Answer to Teaser from last time:     Lyman Walter Vere Kennon (Class of 1881) was the graduate who began his career by  being suspended one year at West Point for hazing.   On graduation, he found himself in the Cavalry, knee deep in snow, trying to move the Uintai Uncompahgre Ute Indians (fresh from a massacre less than a year earlier) to a new reservation.   As a junior lieutenant in 1884, he wrote a "Manual of Duties of Guards and Sentinels" which was the first such manual adopted by the Army.   His 1885 article on "Battle Tactics of Infantry" was widely discussed here and abroad and led to the replacement of "Upton'sMilitary Tactics" as Army doctrine.   Numerous other publications followed.  He was  even appointed in 1890 to a board to draft drill regulations for the Navy.   After serving as aide to General Crook, he was sent in 1891 as engineer for the Army part of the survey for a route for a possible interoceanic canal, and while there surveyed Mexico's border with Guatemala, eventually carrying the survey around Guatemala until it reached the Nicaraguan border.   In this 2 year effort, he climbed 48 volcanos each over a mile in height.    In the Spanish American War, as commander of Company "E" 6th Infantry, he was the 2nd American Officer to reach the blockhouse on top of San Juan Hill, for which he was recommended for a brevet promotion and  the Congressional Medal of Honor.    After the war he was for a time in charge of civil affairs on Cuba as well as being Cuba's acting Secretary of Commerce and Agriculture.    Transferred to the Philippines, where he spent many years, he read and memorized passages from the Koran in preparation for an assignment to a Moro area.   While in the Philippines, he built the Iligan-Lake Lanao road and then, at the request of Governor Taft,  he completed the key road from Manila to Baguio in 18 months (simultaneously surveying a better route that was not politically acceptable until 11 years later.)  He did this where others had failed and the job was expected to take no less than 3 years and probably longer.  His crew included 46 nationalities, including Sikh guards lent by Britain.   His recruiting was so good that the Navy refused shore leaves in fear sailors would desert to get on his road crews.   This accomplishment earned him a personal letter of commendation from President Theodore Roosevelt, who described him as "the type of man we should keep an eye on.".    In the next few years he traveled to Japan to examine railroads, to Brazil as delegate to the Pan American Congress and Military Attache, and to Alaska.  He was specially requested by Costa Rica to survey its southern boundary.  In the 1912 Army war games he commanded, as a colonel,  the "Red" army (destined by the script to lose) so well that the "Red" Army won that set of maneuvers.    In training he was first to use trenches for training drills, and first to use motion pictures to impart training to raw troops (using films that included the Corps of Cadets in action.)    After training 17,000 troops in a training center and then assuming command of the 171st brigade and then the 86th division, he was denied the right to take that division overseas beause of medical opinions.   Thus he found himself devising better ways to handle refuse instead of leading his men in war.  He died soon after.   Kennon Street in Charlotte, North Carolina is named for him.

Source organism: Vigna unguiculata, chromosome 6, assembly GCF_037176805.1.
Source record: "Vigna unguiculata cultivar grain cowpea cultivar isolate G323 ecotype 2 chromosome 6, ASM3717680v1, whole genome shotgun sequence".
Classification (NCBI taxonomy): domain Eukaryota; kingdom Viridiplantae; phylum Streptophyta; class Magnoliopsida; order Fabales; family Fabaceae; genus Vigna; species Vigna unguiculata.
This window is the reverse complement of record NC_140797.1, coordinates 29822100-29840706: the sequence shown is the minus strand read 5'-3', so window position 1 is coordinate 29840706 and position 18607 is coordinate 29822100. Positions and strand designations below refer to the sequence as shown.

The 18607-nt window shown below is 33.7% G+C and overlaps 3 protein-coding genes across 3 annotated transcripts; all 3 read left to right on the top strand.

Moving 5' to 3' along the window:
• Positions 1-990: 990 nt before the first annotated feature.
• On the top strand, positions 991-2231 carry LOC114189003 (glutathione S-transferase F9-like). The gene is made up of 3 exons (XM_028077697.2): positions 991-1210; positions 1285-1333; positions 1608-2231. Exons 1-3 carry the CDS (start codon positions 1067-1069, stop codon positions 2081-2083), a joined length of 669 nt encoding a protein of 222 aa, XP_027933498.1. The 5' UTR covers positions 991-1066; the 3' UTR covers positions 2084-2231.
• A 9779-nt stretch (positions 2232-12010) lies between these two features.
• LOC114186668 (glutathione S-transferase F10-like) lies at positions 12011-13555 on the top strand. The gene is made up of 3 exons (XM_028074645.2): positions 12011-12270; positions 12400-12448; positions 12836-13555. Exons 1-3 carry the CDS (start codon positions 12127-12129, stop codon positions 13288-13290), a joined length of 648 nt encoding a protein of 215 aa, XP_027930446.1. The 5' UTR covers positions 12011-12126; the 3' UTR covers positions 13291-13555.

Teaser for next time:   This West Pointer's first experience with armed conflict came at the age of 12 when, as Southerner, he pulled down an American Flag from the house of a Union sympathizer in the face of a threat from the Unionist's shotgun.   Soon after the war was over, however, he entered West Point, where he won reknown as his class's designated "fighter."   (This was at the time when personal grievances were settled at Fort Clinton man to man, though where there was a disparity in size and reach, the cadet's class could designate a substitute or designated fighter. )  After graduation he spent nearly a dozen years on the frontier, fighting Indians.   That was followed by a similar period at Washington helping analyze and publish the Official Records of the Union and Confederate Armies, a massive and priceless historical collection.  While so engaged, he studied law in his spare time and was admitted to the bar.   He was highly enough regarded as to receive recommendations from many judges and lawyers - including two Supreme Court Justices - but was unable to secure a transfer to the JAG Corps.  In the Spanish American War he was in command of a dismounted company of cavalry landed ad Daiquiri.  The column moved inland immediately and on the second day was attacked by strong Spanish forces.  Wounded through the kidney, liver, lung and intestines, he was urged to allow someone to move him to the rear but steadily refused, saying he would die with his men for he knew that they would rally over his dead body.   When the action was over, he was expected to die from his wounds, but miraculously survived.   Strongly recommended for the Medal of Honor by General Wheeler and others, his heroism was ignored for many years.  After 2 years as Inspecetor General of all U.S. Soldiers homes, he became Superintendent of the Hampton, Virginia Soldiers home where, after 26 years of waiting, he was awarded the Distinguished Service Cross for his heroism in Cuba.          .

This concludes Trivia Test No. 19. Thanks for participating.